For a British GP, Prit Buttar is perhaps one of the best storyteller-historian with a very easy listening narrative of a very complicated description of the collapsing German army in Ukraine as the Nazi's finally ran out of steam. It is a nice balance of recollections among front soldiers and Generals on both the German and Soviet sides. If you want a good understanding the most important portions of WWII, you need to understand the German-Soviet war that accounted for 75% of all casualties and material of the entire theatres of war. Prit Buttar has a flow to his words that makes the entire story engaging. His other books look inviting and will try to hear another.

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  • Amazon Customer
  • 2021-04-25

Exceptional

As always, Buttar is extremely informative and descriptive. Leaving no details to obscurity, he brilliantly outlines what is possibly the most important defeat for the Germans in ww2. Bravo.

4 people found this helpful

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  • A R K
  • 2021-05-28

Pro-Soviet Revisionism

In the first chapter the author states his intention to "correct" established historical narratives about the Eastern Front. From then on he gleefully describes the Red Army heroically slaughtering their way across Eastern Europe, while wholesale ignoring their crimes against humanity, and portraying Nazis as mustache twirling cartoons.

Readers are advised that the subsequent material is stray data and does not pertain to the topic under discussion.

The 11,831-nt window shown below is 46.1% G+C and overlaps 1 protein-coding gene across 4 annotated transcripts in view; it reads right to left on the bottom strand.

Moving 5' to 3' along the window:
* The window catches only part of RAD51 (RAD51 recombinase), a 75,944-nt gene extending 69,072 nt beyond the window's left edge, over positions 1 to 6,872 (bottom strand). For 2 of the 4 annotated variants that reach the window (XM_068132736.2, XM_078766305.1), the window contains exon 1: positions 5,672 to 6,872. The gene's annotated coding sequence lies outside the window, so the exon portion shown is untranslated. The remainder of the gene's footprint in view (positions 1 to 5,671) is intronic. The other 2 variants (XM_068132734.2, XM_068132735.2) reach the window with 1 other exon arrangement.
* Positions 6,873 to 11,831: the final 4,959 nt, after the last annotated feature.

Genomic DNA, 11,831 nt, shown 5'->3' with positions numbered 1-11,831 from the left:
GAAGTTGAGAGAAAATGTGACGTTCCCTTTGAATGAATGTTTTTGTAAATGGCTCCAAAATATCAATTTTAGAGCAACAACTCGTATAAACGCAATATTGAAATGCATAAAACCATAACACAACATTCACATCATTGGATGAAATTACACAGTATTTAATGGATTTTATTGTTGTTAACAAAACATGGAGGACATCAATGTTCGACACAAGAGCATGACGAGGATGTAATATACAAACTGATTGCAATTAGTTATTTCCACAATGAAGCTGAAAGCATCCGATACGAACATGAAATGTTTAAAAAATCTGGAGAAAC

The author's emotional involvement in the material, lack of objectivity, and opposition to established history slather the pages with the black (or red) mark of postmodern revisionism.

I wouldn't recommend this book to people interested in objective history but if you want to read about the glorious Red Army liberating Europe you may enjoy it.

3 people found this helpful

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  • Yuki Taga
  • 2021-08-02

No maps!

I'd heard that the maps in the book are a bit of a disappointment because they are in very small scale, but I would expect a .pdf download or something, so I could SEE them and decide for myself.

1 person found this helpful

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  • Hector Ivan Godoy
  • 2021-07-18

Engaging narrative, solid history.

A good history of the late Eastern Front, and some of the fictions that built up around the 'mythic' strength of Germany during the Second World War. The book includes plenty of primary resources, but does well at not taking them at face value. The author takes the time to apply the rigors of good historicity to the sources to divide what can be verified as true, and what was a more convenient narrative for the author of the primary resource. Soviet generals certainly had reason to mask failures in their dangerous, hyper-competitive system, and German generals were trying to shift blame for their actions and defeats during the war. It is in some ways a controversial piece for those who are married to older histories of how the Eastern Front was fought, but the book makes a thesis and defends it well. Overall, a good general history of the defeat of Army Group South.

1 person found this helpful